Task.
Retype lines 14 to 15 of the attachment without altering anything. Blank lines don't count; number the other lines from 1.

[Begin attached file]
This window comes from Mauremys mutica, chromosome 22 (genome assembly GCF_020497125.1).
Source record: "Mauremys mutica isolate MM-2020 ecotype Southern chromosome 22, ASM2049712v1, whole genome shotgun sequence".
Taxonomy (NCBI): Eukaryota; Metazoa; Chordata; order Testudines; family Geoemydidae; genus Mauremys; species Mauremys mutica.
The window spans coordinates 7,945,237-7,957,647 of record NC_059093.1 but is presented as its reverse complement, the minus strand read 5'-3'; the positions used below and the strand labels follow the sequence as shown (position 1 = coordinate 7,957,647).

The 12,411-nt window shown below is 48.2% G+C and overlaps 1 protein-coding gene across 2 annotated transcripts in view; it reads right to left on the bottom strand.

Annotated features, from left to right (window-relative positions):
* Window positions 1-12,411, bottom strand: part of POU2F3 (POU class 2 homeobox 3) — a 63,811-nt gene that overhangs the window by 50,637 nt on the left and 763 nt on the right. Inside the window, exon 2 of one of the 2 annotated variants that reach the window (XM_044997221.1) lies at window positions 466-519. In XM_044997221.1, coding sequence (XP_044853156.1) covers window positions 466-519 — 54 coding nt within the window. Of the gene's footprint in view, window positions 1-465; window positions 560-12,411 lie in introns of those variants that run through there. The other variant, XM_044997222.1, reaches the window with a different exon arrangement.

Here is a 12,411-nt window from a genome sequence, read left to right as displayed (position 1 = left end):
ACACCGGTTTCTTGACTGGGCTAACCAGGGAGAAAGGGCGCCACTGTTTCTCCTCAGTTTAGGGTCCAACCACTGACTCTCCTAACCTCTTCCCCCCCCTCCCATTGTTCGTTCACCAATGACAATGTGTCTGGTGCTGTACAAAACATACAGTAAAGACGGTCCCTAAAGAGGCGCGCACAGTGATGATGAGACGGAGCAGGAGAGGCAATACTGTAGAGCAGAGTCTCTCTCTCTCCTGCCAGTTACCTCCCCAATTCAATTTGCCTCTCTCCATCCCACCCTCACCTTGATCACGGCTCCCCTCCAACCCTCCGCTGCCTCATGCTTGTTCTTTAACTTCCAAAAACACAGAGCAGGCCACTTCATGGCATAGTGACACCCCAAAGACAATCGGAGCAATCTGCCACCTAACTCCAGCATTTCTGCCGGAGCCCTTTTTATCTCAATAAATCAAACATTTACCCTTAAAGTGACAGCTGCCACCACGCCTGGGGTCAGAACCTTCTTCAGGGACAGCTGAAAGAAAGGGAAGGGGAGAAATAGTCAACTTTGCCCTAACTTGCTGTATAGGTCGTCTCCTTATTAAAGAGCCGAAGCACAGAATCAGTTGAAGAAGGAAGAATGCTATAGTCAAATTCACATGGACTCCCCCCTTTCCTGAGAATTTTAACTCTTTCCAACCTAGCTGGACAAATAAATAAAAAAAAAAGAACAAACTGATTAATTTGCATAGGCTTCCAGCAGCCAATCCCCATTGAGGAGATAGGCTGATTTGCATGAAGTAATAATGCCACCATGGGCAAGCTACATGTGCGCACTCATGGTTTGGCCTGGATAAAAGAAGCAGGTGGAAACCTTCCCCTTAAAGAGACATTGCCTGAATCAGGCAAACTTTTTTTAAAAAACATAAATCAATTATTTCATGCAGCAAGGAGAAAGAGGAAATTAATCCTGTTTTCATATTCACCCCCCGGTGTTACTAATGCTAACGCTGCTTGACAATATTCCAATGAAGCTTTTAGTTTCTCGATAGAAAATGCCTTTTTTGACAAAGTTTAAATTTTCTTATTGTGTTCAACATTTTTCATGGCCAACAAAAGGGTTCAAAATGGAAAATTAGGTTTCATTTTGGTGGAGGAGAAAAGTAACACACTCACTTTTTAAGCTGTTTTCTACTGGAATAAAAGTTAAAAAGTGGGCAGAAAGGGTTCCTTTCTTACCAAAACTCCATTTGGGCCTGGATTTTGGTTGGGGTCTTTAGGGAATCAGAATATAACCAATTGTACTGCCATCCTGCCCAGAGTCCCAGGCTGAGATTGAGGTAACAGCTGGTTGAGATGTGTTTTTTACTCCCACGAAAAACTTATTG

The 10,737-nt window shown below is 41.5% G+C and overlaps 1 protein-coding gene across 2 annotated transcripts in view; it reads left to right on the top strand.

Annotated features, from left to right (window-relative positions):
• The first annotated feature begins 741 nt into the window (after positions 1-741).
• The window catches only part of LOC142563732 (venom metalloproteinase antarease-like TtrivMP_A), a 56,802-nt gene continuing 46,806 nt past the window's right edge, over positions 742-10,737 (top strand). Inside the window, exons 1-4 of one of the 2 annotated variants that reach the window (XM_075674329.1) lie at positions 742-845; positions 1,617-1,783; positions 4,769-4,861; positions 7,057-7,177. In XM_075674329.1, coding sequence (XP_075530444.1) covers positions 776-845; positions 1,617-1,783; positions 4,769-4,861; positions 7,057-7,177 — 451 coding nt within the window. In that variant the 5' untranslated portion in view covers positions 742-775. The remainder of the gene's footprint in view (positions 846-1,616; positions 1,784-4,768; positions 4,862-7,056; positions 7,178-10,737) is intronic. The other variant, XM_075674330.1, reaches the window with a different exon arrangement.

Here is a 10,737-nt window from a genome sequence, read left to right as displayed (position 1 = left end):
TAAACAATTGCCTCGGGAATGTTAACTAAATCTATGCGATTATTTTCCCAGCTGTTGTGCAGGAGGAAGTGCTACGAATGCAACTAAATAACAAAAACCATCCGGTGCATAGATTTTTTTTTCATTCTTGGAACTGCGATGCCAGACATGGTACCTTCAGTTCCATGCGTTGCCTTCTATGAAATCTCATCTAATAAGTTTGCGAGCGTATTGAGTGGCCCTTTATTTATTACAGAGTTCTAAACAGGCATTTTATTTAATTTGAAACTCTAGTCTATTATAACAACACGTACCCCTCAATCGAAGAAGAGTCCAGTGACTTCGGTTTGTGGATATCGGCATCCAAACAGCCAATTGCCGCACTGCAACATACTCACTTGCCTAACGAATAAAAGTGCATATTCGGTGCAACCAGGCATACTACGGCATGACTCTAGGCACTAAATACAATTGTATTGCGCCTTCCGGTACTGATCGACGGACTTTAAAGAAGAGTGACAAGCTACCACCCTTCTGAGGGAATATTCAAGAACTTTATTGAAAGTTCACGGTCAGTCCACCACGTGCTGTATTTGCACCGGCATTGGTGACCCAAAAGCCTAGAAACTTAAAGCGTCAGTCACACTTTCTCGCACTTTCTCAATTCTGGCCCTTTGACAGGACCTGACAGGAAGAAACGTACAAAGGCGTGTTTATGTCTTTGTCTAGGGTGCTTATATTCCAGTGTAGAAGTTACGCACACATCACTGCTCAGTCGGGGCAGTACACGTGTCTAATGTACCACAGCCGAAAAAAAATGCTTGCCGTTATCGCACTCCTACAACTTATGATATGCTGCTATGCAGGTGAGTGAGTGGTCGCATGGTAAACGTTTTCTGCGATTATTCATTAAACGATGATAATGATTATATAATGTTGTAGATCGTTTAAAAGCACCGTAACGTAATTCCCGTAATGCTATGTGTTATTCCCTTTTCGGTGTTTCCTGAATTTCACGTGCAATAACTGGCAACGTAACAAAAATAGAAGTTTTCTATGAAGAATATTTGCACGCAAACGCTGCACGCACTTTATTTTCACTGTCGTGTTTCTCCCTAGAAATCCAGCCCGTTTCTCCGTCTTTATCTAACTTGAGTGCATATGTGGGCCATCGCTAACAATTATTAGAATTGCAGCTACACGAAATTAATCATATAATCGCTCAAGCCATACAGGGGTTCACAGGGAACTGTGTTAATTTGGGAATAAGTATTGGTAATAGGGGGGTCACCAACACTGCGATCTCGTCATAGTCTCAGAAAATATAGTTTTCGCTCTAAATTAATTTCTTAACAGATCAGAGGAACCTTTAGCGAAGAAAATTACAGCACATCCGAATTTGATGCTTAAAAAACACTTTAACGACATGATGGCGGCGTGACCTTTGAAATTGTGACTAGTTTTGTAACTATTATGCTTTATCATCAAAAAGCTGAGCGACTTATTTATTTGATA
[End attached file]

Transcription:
Here is a 10,737-nt window from a genome sequence, read left to right as displayed (position 1 = left end):
TAAACAATTGCCTCGGGAATGTTAACTAAATCTATGCGATTATTTTCCCAGCTGTTGTGCAGGAGGAAGTGCTACGAATGCAACTAAATAACAAAAACCATCCGGTGCATAGATTTTTTTTTCATTCTTGGAACTGCGATGCCAGACATGGTACCTTCAGTTCCATGCGTTGCCTTCTATGAAATCTCATCTAATAAGTTTGCGAGCGTATTGAGTGGCCCTTTATTTATTACAGAGTTCTAAACAGGCATTTTATTTAATTTGAAACTCTAGTCTATTATAACAACACGTACCCCTCAATCGAAGAAGAGTCCAGTGACTTCGGTTTGTGGATATCGGCATCCAAACAGCCAATTGCCGCACTGCAACATACTCACTTGCCTAACGAATAAAAGTGCATATTCGGTGCAACCAGGCATACTACGGCATGACTCTAGGCACTAAATACAATTGTATTGCGCCTTCCGGTACTGATCGACGGACTTTAAAGAAGAGTGACAAGCTACCACCCTTCTGAGGGAATATTCAAGAACTTTATTGAAAGTTCACGGTCAGTCCACCACGTGCTGTATTTGCACCGGCATTGGTGACCCAAAAGCCTAGAAACTTAAAGCGTCAGTCACACTTTCTCGCACTTTCTCAATTCTGGCCCTTTGACAGGACCTGACAGGAAGAAACGTACAAAGGCGTGTTTATGTCTTTGTCTAGGGTGCTTATATTCCAGTGTAGAAGTTACGCACACATCACTGCTCAGTCGGGGCAGTACACGTGTCTAATGTACCACAGCCGAAAAAAAATGCTTGCCGTTATCGCACTCCTACAACTTATGATATGCTGCTATGCAGGTGAGTGAGTGGTCGCATGGTAAACGTTTTCTGCGATTATTCATTAAACGATGATAATGATTATATAATGTTGTAGATCGTTTAAAAGCACCGTAACGTAATTCCCGTAATGCTATGTGTTATTCCCTTTTCGGTGTTTCCTGAATTTCACGTGCAATAACTGGCAACGTAACAAAAATAGAAGTTTTCTATGAAGAATATTTGCACGCAAACGCTGCACGCACTTTATTTTCACTGTCGTGTTTCTCCCTAGAAATCCAGCCCGTTTCTCCGTCTTTATCTAACTTGAGTGCATATGTGGGCCATCGCTAACAATTATTAGAATTGCAGCTACACGAAATTAATCATATAATCGCTCAAGCCATACAGGGGTTCACAGGGAACTGTGTTAATTTGGGAATAAGTATTGGTAATAGGGGGGTCACCAACACTGCGATCTCGTCATAGTCTCAGAAAATATAGTTTTCGCTCTAAATTAATTTCTTAACAGATCAGAGGAACCTTTAGCGAAGAAAATTACAGCACATCCGAATTTGATGCTTAAAAAACACTTTAACGACATGATGGCGGCGTGACCTTTGAAATTGTGACTAGTTTTGTAACTATTATGCTTTATCATCAAAAAGCTGAGCGACTTATTTATTTGATA